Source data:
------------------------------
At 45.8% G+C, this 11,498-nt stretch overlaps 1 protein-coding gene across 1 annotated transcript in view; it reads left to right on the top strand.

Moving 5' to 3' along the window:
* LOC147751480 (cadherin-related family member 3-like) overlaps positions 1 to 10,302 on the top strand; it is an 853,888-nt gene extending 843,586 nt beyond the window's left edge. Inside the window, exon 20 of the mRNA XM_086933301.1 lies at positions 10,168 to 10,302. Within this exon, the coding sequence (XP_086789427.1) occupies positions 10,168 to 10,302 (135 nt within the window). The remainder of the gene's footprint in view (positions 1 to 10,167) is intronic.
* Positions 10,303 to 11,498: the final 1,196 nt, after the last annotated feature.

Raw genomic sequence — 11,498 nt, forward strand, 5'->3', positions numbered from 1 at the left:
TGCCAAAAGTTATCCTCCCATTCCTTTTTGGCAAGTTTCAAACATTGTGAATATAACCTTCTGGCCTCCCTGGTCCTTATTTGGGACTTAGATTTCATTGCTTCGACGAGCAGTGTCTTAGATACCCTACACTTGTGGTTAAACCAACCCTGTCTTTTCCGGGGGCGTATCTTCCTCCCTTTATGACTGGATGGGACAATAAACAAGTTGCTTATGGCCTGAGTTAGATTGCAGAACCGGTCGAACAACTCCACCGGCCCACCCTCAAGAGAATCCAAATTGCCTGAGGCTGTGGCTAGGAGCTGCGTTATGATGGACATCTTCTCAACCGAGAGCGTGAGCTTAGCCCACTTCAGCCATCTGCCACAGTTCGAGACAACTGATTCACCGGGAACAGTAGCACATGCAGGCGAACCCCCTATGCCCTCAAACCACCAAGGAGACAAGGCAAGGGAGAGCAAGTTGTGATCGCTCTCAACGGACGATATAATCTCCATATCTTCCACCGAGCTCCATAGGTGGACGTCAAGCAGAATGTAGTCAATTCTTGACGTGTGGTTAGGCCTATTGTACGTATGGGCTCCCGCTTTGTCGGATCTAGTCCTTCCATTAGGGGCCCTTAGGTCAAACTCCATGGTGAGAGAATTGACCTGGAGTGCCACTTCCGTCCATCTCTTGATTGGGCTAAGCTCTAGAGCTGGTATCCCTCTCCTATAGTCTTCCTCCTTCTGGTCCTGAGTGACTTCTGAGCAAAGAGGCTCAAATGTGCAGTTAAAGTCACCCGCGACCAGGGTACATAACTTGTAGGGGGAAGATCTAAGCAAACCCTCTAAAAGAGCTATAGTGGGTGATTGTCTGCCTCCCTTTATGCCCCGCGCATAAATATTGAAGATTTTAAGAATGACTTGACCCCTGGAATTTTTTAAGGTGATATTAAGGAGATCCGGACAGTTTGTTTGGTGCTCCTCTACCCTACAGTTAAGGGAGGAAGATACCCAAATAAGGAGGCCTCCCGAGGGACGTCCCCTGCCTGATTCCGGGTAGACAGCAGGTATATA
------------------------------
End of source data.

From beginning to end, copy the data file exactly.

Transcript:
At 45.8% G+C, this 11,498-nt stretch overlaps 1 protein-coding gene across 1 annotated transcript in view; it reads left to right on the top strand.

Moving 5' to 3' along the window:
* LOC147751480 (cadherin-related family member 3-like) overlaps positions 1 to 10,302 on the top strand; it is an 853,888-nt gene extending 843,586 nt beyond the window's left edge. Inside the window, exon 20 of the mRNA XM_086933301.1 lies at positions 10,168 to 10,302. Within this exon, the coding sequence (XP_086789427.1) occupies positions 10,168 to 10,302 (135 nt within the window). The remainder of the gene's footprint in view (positions 1 to 10,167) is intronic.
* Positions 10,303 to 11,498: the final 1,196 nt, after the last annotated feature.

Raw genomic sequence — 11,498 nt, forward strand, 5'->3', positions numbered from 1 at the left:
TGCCAAAAGTTATCCTCCCATTCCTTTTTGGCAAGTTTCAAACATTGTGAATATAACCTTCTGGCCTCCCTGGTCCTTATTTGGGACTTAGATTTCATTGCTTCGACGAGCAGTGTCTTAGATACCCTACACTTGTGGTTAAACCAACCCTGTCTTTTCCGGGGGCGTATCTTCCTCCCTTTATGACTGGATGGGACAATAAACAAGTTGCTTATGGCCTGAGTTAGATTGCAGAACCGGTCGAACAACTCCACCGGCCCACCCTCAAGAGAATCCAAATTGCCTGAGGCTGTGGCTAGGAGCTGCGTTATGATGGACATCTTCTCAACCGAGAGCGTGAGCTTAGCCCACTTCAGCCATCTGCCACAGTTCGAGACAACTGATTCACCGGGAACAGTAGCACATGCAGGCGAACCCCCTATGCCCTCAAACCACCAAGGAGACAAGGCAAGGGAGAGCAAGTTGTGATCGCTCTCAACGGACGATATAATCTCCATATCTTCCACCGAGCTCCATAGGTGGACGTCAAGCAGAATGTAGTCAATTCTTGACGTGTGGTTAGGCCTATTGTACGTATGGGCTCCCGCTTTGTCGGATCTAGTCCTTCCATTAGGGGCCCTTAGGTCAAACTCCATGGTGAGAGAATTGACCTGGAGTGCCACTTCCGTCCATCTCTTGATTGGGCTAAGCTCTAGAGCTGGTATCCCTCTCCTATAGTCTTCCTCCTTCTGGTCCTGAGTGACTTCTGAGCAAAGAGGCTCAAATGTGCAGTTAAAGTCACCCGCGACCAGGGTACATAACTTGTAGGGGGAAGATCTAAGCAAACCCTCTAAAAGAGCTATAGTGGGTGATTGTCTGCCTCCCTTTATGCCCCGCGCATAAATATTGAAGATTTTAAGAATGACTTGACCCCTGGAATTTTTTAAGGTGATATTAAGGAGATCCGGACAGTTTGTTTGGTGCTCCTCTACCCTACAGTTAAGGGAGGAAGATACCCAAATAAGGAGGCCTCCCGAGGGACGTCCCCTGCCTGATTCCGGGTAGACAGCAGGTATATA